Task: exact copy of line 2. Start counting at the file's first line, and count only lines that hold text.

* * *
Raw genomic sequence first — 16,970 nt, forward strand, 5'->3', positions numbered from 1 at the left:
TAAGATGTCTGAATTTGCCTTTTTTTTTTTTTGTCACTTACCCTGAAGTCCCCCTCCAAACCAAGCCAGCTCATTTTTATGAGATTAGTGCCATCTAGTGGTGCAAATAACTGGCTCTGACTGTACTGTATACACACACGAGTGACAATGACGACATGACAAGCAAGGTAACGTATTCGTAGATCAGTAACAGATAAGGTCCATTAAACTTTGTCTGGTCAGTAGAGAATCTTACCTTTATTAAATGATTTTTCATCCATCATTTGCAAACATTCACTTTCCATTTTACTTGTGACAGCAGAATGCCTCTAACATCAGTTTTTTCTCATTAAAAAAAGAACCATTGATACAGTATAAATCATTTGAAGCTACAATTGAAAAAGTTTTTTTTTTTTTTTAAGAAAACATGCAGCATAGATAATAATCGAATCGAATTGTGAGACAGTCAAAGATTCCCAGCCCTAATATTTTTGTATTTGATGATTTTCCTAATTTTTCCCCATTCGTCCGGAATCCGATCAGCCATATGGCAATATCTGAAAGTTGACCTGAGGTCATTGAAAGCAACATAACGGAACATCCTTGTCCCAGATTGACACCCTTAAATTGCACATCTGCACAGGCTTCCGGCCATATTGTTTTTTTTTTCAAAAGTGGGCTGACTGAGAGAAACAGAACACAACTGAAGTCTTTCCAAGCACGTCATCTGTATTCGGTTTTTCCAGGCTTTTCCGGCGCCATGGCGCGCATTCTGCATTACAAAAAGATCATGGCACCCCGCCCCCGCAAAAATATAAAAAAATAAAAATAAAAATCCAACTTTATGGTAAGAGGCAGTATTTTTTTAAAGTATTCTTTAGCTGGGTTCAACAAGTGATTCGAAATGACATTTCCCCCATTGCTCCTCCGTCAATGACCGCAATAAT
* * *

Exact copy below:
TAAGATGTCTGAATTTGCCTTTTTTTTTTTTTGTCACTTACCCTGAAGTCCCCCTCCAAACCAAGCCAGCTCATTTTTATGAGATTAGTGCCATCTAGTGGTGCAAATAACTGGCTCTGACTGTACTGTATACACACACGAGTGACAATGACGACATGACAAGCAAGGTAACGTATTCGTAGATCAGTAACAGATAAGGTCCATTAAACTTTGTCTGGTCAGTAGAGAATCTTACCTTTATTAAATGATTTTTCATCCATCATTTGCAAACATTCACTTTCCATTTTACTTGTGACAGCAGAATGCCTCTAACATCAGTTTTTTCTCATTAAAAAAAGAACCATTGATACAGTATAAATCATTTGAAGCTACAATTGAAAAAGTTTTTTTTTTTTTTTAAGAAAACATGCAGCATAGATAATAATCGAATCGAATTGTGAGACAGTCAAAGATTCCCAGCCCTAATATTTTTGTATTTGATGATTTTCCTAATTTTTCCCCATTCGTCCGGAATCCGATCAGCCATATGGCAATATCTGAAAGTTGACCTGAGGTCATTGAAAGCAACATAACGGAACATCCTTGTCCCAGATTGACACCCTTAAATTGCACATCTGCACAGGCTTCCGGCCATATTGTTTTTTTTTTCAAAAGTGGGCTGACTGAGAGAAACAGAACACAACTGAAGTCTTTCCAAGCACGTCATCTGTATTCGGTTTTTCCAGGCTTTTCCGGCGCCATGGCGCGCATTCTGCATTACAAAAAGATCATGGCACCCCGCCCCCGCAAAAATATAAAAAAATAAAAATAAAAATCCAACTTTATGGTAAGAGGCAGTATTTTTTTAAAGTATTCTTTAGCTGGGTTCAACAAGTGATTCGAAATGACATTTCCCCCATTGCTCCTCCGTCAATGACCGCAATAAT